As I sat on the cold chair, I noticed a small kitten eating from a worn plastic container on the windowsill.  The matching plastic container was filled with water, which the kitten enjoyed soon after.  The patient started telling us about how neighborhood kids found sport in tossing rocks at the numerous stray cats.  His stories were stopped only by his need to catch his elusive breath.  He talked about how he doctored multiple cats back to health because they would come to his window crying.  The heartbreaking part was that he admitted that there were times he would forego buying food for himself in order to be able to provide for all of the homeless pets.  “At least I have a roof over my head, ” he said nodding his head, “my belly might grumble, but it does it indoors.  They have no food and no shelter.  I can go a night here or there without food.”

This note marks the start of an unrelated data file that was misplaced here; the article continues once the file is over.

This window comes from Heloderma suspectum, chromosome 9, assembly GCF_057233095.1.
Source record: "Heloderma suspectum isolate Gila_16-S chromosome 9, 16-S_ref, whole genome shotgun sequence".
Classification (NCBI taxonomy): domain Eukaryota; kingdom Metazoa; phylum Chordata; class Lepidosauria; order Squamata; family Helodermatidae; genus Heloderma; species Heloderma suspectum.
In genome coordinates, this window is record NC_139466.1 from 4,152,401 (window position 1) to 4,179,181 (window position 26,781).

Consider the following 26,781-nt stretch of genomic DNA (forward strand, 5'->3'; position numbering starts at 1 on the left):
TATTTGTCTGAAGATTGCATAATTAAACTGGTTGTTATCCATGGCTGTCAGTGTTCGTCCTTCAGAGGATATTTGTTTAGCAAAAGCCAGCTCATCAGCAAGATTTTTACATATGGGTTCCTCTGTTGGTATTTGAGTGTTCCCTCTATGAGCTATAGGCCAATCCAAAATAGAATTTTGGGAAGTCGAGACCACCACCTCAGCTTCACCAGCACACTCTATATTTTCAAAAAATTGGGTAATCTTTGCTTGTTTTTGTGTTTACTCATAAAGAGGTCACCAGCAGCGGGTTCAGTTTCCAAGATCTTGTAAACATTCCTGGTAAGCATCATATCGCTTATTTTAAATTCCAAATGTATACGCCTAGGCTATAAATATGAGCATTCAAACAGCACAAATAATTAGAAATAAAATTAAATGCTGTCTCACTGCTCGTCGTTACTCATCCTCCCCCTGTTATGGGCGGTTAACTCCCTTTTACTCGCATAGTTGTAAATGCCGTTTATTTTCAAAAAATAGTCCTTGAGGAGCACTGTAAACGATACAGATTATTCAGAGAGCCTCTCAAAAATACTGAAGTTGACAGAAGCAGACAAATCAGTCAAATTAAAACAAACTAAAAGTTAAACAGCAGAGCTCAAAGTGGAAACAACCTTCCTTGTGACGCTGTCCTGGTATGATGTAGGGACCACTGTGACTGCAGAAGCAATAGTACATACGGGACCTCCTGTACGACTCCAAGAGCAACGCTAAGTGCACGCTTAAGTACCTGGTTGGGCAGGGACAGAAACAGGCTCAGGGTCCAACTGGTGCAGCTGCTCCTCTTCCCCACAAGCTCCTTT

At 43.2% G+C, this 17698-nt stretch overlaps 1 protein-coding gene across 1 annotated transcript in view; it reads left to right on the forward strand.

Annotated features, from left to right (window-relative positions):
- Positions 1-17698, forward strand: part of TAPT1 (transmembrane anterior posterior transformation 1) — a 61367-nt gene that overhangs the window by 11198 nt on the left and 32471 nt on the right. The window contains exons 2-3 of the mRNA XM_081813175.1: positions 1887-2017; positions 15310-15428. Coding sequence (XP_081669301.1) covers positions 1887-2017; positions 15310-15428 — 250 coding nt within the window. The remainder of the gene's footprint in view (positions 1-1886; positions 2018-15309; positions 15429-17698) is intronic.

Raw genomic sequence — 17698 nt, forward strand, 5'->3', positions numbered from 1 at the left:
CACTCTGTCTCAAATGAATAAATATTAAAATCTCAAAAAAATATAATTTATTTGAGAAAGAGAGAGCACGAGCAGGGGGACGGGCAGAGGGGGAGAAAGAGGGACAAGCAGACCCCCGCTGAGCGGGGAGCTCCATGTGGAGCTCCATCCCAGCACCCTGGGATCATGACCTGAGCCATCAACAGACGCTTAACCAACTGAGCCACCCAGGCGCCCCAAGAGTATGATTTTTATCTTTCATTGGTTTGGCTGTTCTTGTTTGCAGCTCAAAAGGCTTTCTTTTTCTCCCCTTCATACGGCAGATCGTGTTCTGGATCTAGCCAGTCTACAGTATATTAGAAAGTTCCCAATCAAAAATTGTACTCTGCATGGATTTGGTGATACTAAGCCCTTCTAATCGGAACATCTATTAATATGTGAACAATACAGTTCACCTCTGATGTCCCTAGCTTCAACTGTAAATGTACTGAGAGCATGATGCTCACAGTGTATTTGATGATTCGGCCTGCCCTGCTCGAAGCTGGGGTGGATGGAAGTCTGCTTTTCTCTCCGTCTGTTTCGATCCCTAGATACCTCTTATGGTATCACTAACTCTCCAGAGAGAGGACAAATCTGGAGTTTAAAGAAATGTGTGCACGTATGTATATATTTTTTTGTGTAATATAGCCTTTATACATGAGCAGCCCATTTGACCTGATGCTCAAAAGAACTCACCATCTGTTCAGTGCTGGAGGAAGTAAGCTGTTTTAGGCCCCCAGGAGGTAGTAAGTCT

Perhaps it is because those with little know what it is like to have nothing and they want no one else to feel that way.  It was like a video I recently saw… a man was conducting a social experiment and gave a homeless man $500.  He stealthily followed and captured his moves on video.  Fully expecting the man to go to the liquor store and buy mass amounts of alcohol, the cynical man was speechless when he saw the events.  The homeless man went and bought food, drinks and shirts for his fellow homeless folk.  He literally spent all of the given money taking care of others.  People talk about charity and write a check, but charity is what this man with nothing actually did.  If you have nothing, you can’t miss what you do not know about, but, you do know the pain of not having.  It’s just so ironic and painfully beautiful that those with nothing are willing to give everything.